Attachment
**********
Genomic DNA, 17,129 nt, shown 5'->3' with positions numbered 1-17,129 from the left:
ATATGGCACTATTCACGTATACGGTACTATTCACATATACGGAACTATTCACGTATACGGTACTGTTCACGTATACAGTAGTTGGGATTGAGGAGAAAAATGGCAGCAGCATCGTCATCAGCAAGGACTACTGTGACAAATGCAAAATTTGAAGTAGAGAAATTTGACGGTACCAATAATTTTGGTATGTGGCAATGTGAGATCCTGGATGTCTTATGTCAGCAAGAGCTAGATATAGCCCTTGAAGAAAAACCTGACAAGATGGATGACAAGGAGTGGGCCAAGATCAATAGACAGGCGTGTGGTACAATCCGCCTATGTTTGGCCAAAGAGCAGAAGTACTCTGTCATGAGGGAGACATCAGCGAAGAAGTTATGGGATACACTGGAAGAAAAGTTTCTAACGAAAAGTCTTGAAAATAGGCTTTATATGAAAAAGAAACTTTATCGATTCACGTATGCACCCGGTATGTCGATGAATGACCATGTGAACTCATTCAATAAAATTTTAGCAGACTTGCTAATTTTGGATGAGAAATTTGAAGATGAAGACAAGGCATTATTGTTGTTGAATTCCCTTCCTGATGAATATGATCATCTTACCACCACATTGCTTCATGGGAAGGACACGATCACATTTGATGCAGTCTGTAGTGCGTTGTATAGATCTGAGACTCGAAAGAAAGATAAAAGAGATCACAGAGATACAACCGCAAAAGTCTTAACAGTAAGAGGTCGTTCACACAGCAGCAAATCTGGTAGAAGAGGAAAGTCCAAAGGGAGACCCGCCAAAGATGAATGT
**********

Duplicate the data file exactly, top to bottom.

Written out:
Genomic DNA, 17,129 nt, shown 5'->3' with positions numbered 1-17,129 from the left:
ATATGGCACTATTCACGTATACGGTACTATTCACATATACGGAACTATTCACGTATACGGTACTGTTCACGTATACAGTAGTTGGGATTGAGGAGAAAAATGGCAGCAGCATCGTCATCAGCAAGGACTACTGTGACAAATGCAAAATTTGAAGTAGAGAAATTTGACGGTACCAATAATTTTGGTATGTGGCAATGTGAGATCCTGGATGTCTTATGTCAGCAAGAGCTAGATATAGCCCTTGAAGAAAAACCTGACAAGATGGATGACAAGGAGTGGGCCAAGATCAATAGACAGGCGTGTGGTACAATCCGCCTATGTTTGGCCAAAGAGCAGAAGTACTCTGTCATGAGGGAGACATCAGCGAAGAAGTTATGGGATACACTGGAAGAAAAGTTTCTAACGAAAAGTCTTGAAAATAGGCTTTATATGAAAAAGAAACTTTATCGATTCACGTATGCACCCGGTATGTCGATGAATGACCATGTGAACTCATTCAATAAAATTTTAGCAGACTTGCTAATTTTGGATGAGAAATTTGAAGATGAAGACAAGGCATTATTGTTGTTGAATTCCCTTCCTGATGAATATGATCATCTTACCACCACATTGCTTCATGGGAAGGACACGATCACATTTGATGCAGTCTGTAGTGCGTTGTATAGATCTGAGACTCGAAAGAAAGATAAAAGAGATCACAGAGATACAACCGCAAAAGTCTTAACAGTAAGAGGTCGTTCACACAGCAGCAAATCTGGTAGAAGAGGAAAGTCCAAAGGGAGACCCGCCAAAGATGAATGT